Whether you agree with him or not, he does exist, and that's how he feels, he has every right to feel that way. He has every constitutional right that you have, and one of those rights is freedom of religion. He won't push his atheism down your child's throat at school, as long as you don't push your Christianity down his. His opinions and beliefs are as strongly based as your own. There are holes in both theories, but the only significant advantage is that more people would agree with you. Even that advantage can be countered by suggesting the concept of "mob mentality". The Christian religion is based on faith rather than proof, His religion is the same thing, except based only on proof without faith. I'm not saying this as an attack on Christianity, I'm merely illustrating the fact that other beliefs exist and have every right to. This is the reason that prayer isn't supposed to happen in public schools. If you wish to get your child into a school that openly and strongly supports Christian values, I recommend sending them to a Christian school.

The example I used was that of a 'non-religion" but just in case anyone thinks I'm not including them, there ARE non-God religions out there. By not teaching about God in schools, it could be argued that we're teaching atheism, but I would suggest that schools should be separate from the Church, so that various religious beliefs aren't compromised by the "general consensus."

Mike's Rant!

Hello gang!  Hope everyone had a safe and happy holiday. Shall we begin.

There, I've said my piece.

I am growing sick and tired of the idiots who invoke the "zero tolerance" rule when expelling students from school. I have heard horror stories including:

  • A ten-year-old boy who was expelled because his accompanying drawing with his story on the American revolution included soldiers holding rifles.
  • A girl who gave a fellow student two Tylenol because she had a terrible headache.
  • Two eight year old boys who pointed chicken fingers at each other during lunch. And now the capper....
  • A high school honor student in Fort Meyers, Florida was arrested and jailed because a BUTTER KNIFE was found in her car. She had helped her mother move some household items over the weekend and the knife apparently fell out of a box onto her car floor. Lindsay Brown, 18, spent a day in jail on a felony charge of possession of a weapon when officials "saw" the knife on the floor of her car. She was freed on $2,500 bail.
First off, what in the hell are school officials doing walking through the parking lot looking into the windows of students' cars? You can't tell me that they were just passing by and happened to look in. What kind of message does that send today's students? Suppose Billy gets sent to the office for some kind of mischief. The principal remembers walking through the parking lot and peering into Billy's car. Boy, he sure had some bad CD's in there.......Marilyn Manson, Insane Clown Posse........he's obviously a trouble-maker. Billy doesn't stand a chance to plead his case...........he's already been convicted. Common sense will tell you that none of the students mentioned above were dangerous. And the kid who drew the soldiers---are you going to throw out all of the history books? As far as I can remember, every history book I ever saw has a depiction of how the American Revolution started. If you're over 10, you've seen the crude lithograph showing how Crispis Attux was shot by troops in Boston. Oh my God! They have guns. Close the school. I hope one day a teacher or principal has the bad luck of accidentally transporting something on school grounds...........be it a kitchen knife or a bottle of Midol. I can't wait to see them arrested for violating their own policies.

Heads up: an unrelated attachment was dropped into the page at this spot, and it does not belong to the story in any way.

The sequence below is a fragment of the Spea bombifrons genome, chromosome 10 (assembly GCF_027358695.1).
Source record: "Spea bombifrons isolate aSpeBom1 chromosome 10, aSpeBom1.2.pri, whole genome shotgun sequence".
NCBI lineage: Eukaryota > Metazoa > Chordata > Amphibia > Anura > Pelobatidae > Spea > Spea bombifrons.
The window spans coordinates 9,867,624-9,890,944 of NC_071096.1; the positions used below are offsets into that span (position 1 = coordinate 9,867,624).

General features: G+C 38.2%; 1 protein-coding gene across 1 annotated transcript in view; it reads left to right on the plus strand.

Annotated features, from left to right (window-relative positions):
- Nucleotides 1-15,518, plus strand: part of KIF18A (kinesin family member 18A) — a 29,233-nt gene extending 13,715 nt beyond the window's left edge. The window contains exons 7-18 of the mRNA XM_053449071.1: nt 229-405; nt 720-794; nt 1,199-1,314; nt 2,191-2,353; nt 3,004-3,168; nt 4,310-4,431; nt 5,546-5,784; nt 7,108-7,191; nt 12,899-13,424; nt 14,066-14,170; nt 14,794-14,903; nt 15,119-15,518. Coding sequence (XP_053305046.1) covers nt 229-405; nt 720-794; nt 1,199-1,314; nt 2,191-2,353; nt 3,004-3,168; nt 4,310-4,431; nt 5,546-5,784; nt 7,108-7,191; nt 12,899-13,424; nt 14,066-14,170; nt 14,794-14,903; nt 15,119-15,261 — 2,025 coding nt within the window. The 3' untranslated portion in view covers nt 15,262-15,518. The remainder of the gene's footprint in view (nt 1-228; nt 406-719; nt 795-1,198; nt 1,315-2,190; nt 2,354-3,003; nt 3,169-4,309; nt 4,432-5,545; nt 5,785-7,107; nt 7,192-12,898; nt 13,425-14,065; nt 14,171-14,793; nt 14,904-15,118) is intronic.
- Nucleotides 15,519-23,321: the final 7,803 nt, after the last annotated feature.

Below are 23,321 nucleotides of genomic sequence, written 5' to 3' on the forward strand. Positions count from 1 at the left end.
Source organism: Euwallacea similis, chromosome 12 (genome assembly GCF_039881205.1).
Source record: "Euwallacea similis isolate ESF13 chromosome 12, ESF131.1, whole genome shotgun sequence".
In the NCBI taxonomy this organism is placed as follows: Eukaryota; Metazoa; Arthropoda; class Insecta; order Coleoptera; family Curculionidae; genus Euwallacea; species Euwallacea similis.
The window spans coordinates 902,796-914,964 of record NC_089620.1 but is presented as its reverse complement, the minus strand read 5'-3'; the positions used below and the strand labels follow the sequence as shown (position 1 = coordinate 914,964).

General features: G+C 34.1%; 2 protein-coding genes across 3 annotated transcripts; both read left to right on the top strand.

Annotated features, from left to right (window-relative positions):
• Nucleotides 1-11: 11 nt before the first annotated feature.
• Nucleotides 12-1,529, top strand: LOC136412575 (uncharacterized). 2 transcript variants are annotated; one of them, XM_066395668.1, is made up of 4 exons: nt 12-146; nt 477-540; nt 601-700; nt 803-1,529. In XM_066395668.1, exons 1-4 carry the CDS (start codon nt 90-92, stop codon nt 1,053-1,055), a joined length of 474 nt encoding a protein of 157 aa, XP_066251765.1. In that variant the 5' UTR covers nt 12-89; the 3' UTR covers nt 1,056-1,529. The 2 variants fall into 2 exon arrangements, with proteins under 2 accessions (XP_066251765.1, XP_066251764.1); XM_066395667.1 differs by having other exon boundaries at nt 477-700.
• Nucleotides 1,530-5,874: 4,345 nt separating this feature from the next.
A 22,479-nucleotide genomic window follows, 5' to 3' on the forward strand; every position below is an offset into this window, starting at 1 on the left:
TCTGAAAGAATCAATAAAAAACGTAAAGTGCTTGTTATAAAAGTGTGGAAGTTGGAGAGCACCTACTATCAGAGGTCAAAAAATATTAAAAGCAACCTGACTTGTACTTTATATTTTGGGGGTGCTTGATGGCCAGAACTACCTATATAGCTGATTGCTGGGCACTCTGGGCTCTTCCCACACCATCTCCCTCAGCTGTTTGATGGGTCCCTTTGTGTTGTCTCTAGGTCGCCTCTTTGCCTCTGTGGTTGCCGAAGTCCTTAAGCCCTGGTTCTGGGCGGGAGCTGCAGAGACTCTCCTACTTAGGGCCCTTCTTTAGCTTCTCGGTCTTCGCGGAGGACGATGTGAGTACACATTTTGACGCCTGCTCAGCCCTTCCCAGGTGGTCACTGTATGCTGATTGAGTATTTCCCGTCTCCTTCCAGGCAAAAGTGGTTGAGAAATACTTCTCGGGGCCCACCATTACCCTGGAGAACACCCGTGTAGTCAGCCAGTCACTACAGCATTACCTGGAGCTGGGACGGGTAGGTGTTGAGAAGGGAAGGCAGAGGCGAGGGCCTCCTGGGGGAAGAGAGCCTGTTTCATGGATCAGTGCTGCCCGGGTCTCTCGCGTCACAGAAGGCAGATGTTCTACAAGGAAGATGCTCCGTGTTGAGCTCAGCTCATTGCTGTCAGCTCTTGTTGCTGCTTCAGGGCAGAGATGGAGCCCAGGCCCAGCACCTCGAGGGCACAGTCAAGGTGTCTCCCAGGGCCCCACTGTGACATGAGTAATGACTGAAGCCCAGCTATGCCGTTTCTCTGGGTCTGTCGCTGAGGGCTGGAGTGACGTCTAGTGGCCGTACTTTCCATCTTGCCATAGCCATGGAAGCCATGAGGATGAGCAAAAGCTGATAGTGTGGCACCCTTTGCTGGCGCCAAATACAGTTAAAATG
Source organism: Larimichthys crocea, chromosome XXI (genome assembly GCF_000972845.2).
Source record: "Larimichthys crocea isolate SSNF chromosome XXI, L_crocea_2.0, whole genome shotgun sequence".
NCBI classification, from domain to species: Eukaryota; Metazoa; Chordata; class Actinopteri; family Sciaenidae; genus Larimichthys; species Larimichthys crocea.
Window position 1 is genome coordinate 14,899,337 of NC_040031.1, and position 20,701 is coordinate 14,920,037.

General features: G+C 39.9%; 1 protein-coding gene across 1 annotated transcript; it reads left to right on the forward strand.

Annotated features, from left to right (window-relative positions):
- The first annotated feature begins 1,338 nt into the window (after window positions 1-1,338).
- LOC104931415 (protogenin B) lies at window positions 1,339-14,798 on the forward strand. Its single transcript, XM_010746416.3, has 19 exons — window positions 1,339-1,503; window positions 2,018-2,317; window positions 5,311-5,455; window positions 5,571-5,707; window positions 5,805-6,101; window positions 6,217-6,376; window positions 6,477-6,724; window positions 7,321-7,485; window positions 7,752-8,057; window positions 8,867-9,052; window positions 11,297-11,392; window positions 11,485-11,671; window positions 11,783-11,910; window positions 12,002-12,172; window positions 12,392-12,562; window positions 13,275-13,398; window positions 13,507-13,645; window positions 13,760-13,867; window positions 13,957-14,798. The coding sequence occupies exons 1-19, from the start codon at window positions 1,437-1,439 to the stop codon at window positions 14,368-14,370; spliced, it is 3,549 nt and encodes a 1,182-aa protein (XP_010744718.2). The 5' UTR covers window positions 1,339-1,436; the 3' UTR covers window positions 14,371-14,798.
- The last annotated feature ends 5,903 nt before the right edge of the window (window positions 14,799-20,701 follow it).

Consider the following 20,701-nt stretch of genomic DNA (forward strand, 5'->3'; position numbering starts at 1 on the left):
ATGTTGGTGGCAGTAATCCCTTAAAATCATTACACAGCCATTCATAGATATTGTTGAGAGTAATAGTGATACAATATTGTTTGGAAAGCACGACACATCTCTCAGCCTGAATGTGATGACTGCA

The sports world was set back 100 years when the Supreme Court ruled that golfer Casey Martin could use a motorized golf cart when he competes in tournaments. Martin has a condition that causes his legs to hurt when he walks too much. He asked the court to rule that he has a disability, and therefore should be treated fairly under the Americans With Disabilities Act. Martin's lawyer told the court that golf is all about hitting the ball. Nothing else matters. Bullshit! I've played many a round, and I can't begin to tell you how much heat and fatigue play into your game. I would estimate that on an average, a golfer walks up to 5 MILES each round he plays. This means that in your average tournament, you are walking 20 miles. Add in the hot sun in the summer and having to walk between shots, and you can see where the game takes it's physical toll. While Tiger Woods is sweating his ass off, walking 400 yards after his tee shot in 98 degree heat, Martin is hopping in his cart and heading towards his ball. Hey Casey..............get a real job! Who in the hell said you HAVE to be a golfer? This ruling opens the door now for all sports to be scrutinized. Can you see the 400 lb Olympic diver who feels he is unfairly penalized because he splashes too much when he hits the water?

That's it for now. Have a great week!

"Mike's Rant" is ©2001 by Michael A. Smith    "Deadguy's Dementia" is ©2001 by Mike Scott    "Halloween 8: a Mistake?" is ©2001 by Brandon Herring    "Matt's Rail" is ©2001 by Matt Drinnenberg    Thanks to Terence Nuzum and Mike Scott for sending in additional commentary!    All contents this page are ©2001 by Nolan B. Canova.